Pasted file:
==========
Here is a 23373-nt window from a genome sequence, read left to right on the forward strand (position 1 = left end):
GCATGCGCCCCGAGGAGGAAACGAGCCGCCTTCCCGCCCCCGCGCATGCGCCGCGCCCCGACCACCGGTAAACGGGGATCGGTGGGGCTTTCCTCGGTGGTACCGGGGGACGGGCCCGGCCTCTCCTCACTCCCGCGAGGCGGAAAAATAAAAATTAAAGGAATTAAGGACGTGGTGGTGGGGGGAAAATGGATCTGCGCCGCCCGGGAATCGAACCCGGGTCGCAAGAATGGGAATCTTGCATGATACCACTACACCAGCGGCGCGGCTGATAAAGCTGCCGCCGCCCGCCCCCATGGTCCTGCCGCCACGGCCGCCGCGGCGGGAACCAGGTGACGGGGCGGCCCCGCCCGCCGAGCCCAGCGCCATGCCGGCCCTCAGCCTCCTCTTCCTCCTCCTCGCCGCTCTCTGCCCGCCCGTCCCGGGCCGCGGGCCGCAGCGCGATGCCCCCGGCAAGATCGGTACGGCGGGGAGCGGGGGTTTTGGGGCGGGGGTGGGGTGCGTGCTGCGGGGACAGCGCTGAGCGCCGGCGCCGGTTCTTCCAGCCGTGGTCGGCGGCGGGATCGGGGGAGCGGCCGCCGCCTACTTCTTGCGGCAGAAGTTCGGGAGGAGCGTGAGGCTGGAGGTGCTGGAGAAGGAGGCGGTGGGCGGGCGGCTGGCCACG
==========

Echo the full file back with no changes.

Here is a 23373-nt window from a genome sequence, read left to right on the forward strand (position 1 = left end):
GCATGCGCCCCGAGGAGGAAACGAGCCGCCTTCCCGCCCCCGCGCATGCGCCGCGCCCCGACCACCGGTAAACGGGGATCGGTGGGGCTTTCCTCGGTGGTACCGGGGGACGGGCCCGGCCTCTCCTCACTCCCGCGAGGCGGAAAAATAAAAATTAAAGGAATTAAGGACGTGGTGGTGGGGGGAAAATGGATCTGCGCCGCCCGGGAATCGAACCCGGGTCGCAAGAATGGGAATCTTGCATGATACCACTACACCAGCGGCGCGGCTGATAAAGCTGCCGCCGCCCGCCCCCATGGTCCTGCCGCCACGGCCGCCGCGGCGGGAACCAGGTGACGGGGCGGCCCCGCCCGCCGAGCCCAGCGCCATGCCGGCCCTCAGCCTCCTCTTCCTCCTCCTCGCCGCTCTCTGCCCGCCCGTCCCGGGCCGCGGGCCGCAGCGCGATGCCCCCGGCAAGATCGGTACGGCGGGGAGCGGGGGTTTTGGGGCGGGGGTGGGGTGCGTGCTGCGGGGACAGCGCTGAGCGCCGGCGCCGGTTCTTCCAGCCGTGGTCGGCGGCGGGATCGGGGGAGCGGCCGCCGCCTACTTCTTGCGGCAGAAGTTCGGGAGGAGCGTGAGGCTGGAGGTGCTGGAGAAGGAGGCGGTGGGCGGGCGGCTGGCCACG